16 July 2005

Stop Flogging the Dead Cdn Bank Merger Horse

The Globe and Mail, Eric Reguly, 16 July 2005

Memo to Ralph Goodale: Shut up already.

Early this week, the Finance Minister proved he's happy to make a ritual of embarrassing himself. Every few months, he opens his cake hole to blather about bank merger guidelines. They're coming, he insists. Yup, really. Trust me -- I'm from Saskatchewan. The Ottawa press pinheads slap the quote into their laptop's automated bank-merger story software and another headline is zapped across the land: "Goodale to address bank mergers," or "Bank merger rules still coming."

Both of those headlines came from 2004. Similar stories appeared at various times this year ("I know the financial institutions are anxious to have clarity as rapidly as possible," he said in February). Then, on Monday, His Ralphness suggested, but did not promise, the guidelines are coming "this fall."

Can you stand the excitement? The phony war is over. Canada's Big Five Banks could turn into the Big Three by Thanksgiving. Your new GodzillaBank Visa card will be in the mail soon.

Forgive us, Mr. Goodale, if we don't believe the financial services revolution is imminent. But never mind. The real mystery is why the minister bothers to mention an issue that most of the banks don't care about any more. With the exception of Scotiabank, where CEO Rick Waugh has X-rated dreams about bank mergers -- believe us, you don't want to get cornered by this guy at a cocktail party -- a post-merger world is not on the agenda.

Take TD Bank. In 1998, TD tried to merge with CIBC, although its heart wasn't into it -- the plans were purely in reaction to the equally doomed Royal-Bank of Montreal union attempt. While Royal and BMO whined ad nauseam about the merger moratorium, TD got on with its life. In 2000, it bought Canada Trust. A few years later, it pushed into the U.S. Northeast with the purchase of Banknorth. This week, Banknorth agreed to buy Hudson United Bancorp of New Jersey for $1.9-billion (U.S.). If the pace continues, TD will be one of America's Top-20 commercial banks in no time.

TD is not pursuing a deal with a Big Five rival. It doesn't want to go through the hassle of another Canada Trust-style merger. By now, it knows a Canadian merger is not required to pursue its American ambitions.

TD once did a study of the American market and determined that 10 U.S. banks would meet its budget and strategic requirements. It repeated the study under the assumption a Canadian merger had doubled its size. The universe of potential U.S. targets expanded to only 14. In other words (according to TD anyway), the Canadian banks are so small by international standards that they would have hardly any more financial firepower even if they were twice the size.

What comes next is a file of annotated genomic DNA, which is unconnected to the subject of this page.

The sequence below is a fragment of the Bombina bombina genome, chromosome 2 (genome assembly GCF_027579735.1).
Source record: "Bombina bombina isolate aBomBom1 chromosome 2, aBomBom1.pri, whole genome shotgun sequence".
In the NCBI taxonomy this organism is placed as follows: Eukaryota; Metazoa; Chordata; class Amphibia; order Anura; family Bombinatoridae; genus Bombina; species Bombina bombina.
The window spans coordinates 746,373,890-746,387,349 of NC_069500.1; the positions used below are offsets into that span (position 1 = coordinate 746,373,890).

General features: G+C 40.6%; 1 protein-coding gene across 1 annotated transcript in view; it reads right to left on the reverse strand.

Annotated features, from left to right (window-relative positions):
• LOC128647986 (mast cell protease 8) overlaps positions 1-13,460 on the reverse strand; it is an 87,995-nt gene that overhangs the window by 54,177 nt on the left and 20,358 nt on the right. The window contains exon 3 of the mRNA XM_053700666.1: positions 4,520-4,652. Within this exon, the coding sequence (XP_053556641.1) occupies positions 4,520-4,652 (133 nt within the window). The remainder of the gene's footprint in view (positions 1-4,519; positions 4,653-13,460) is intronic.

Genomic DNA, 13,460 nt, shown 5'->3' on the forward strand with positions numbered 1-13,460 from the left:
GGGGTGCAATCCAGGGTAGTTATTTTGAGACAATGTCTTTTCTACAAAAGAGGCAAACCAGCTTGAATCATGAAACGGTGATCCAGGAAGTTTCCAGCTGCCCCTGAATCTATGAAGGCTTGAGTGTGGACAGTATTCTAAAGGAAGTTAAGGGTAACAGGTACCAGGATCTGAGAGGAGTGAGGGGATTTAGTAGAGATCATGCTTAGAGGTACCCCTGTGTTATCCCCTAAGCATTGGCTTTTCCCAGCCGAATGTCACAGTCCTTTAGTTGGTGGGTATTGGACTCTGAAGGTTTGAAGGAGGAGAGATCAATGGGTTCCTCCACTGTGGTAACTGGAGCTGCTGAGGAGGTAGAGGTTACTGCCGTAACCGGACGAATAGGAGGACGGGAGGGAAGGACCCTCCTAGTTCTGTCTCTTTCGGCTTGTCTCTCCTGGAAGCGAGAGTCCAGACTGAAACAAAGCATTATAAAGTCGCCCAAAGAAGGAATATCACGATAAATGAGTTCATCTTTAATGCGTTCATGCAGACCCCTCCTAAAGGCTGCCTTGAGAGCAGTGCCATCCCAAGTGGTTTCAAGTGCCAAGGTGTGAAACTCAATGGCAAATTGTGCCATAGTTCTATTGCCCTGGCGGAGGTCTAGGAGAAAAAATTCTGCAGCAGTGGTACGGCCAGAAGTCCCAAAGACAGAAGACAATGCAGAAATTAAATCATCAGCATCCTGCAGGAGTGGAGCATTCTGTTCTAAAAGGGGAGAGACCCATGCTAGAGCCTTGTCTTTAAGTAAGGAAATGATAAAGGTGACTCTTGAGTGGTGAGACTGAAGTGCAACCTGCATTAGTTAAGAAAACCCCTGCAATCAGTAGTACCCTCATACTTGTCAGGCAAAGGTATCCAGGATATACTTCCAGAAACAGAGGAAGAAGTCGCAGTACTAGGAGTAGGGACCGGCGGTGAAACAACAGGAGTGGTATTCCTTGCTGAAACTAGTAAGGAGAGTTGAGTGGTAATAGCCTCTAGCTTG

CIBC and BMO are not wasting a lot of time lobbying for mergers. CIBC would be just as happy, or happier, falling into the lap of a life insurer, and in fact tried to prostitute itself to Manulife a few years ago (the Liberals fixed that one too). BMO might be happy to merge under the right conditions. In the meantime, it's finally paying attention to its lonely Harris Bank subsidiary in Chicago. Last week, Harris bought Villa Park Bank for $81-million (Canadian).

Royal says it's in no rush to see merger guidelines. Translation: It's so big -- with 1,433 branches, 4,000 bank machines and a market value of $50-billion -- it knows the feds wouldn't allow it to merge unless it unloaded half of its branch network. In which case, what's the point?

That leaves Scotiabank, which still believes heft would allow it to bulk up internationally (although not in the United States) at a faster pace. Mr. Waugh may be right. But is Mr. Goodale going to publish merger guidelines because one big bank, and a bunch of tiny credit unions, want them? The credit unions, which might represent 17 votes for the Liberals, hope to buy branches shed by any banks that head to the altar. Under a forced sale, the branches would go cheap.

The Liberals are going into an election in early 2006. Bank mergers are a net vote loser under any scenario because less competition is bad for consumers and businesses, end of story. Even when the Liberals had a majority, they were sensible enough not to touch the subject. With a minority government, why bother, especially since the better part of Bay Street is not screaming for mergers?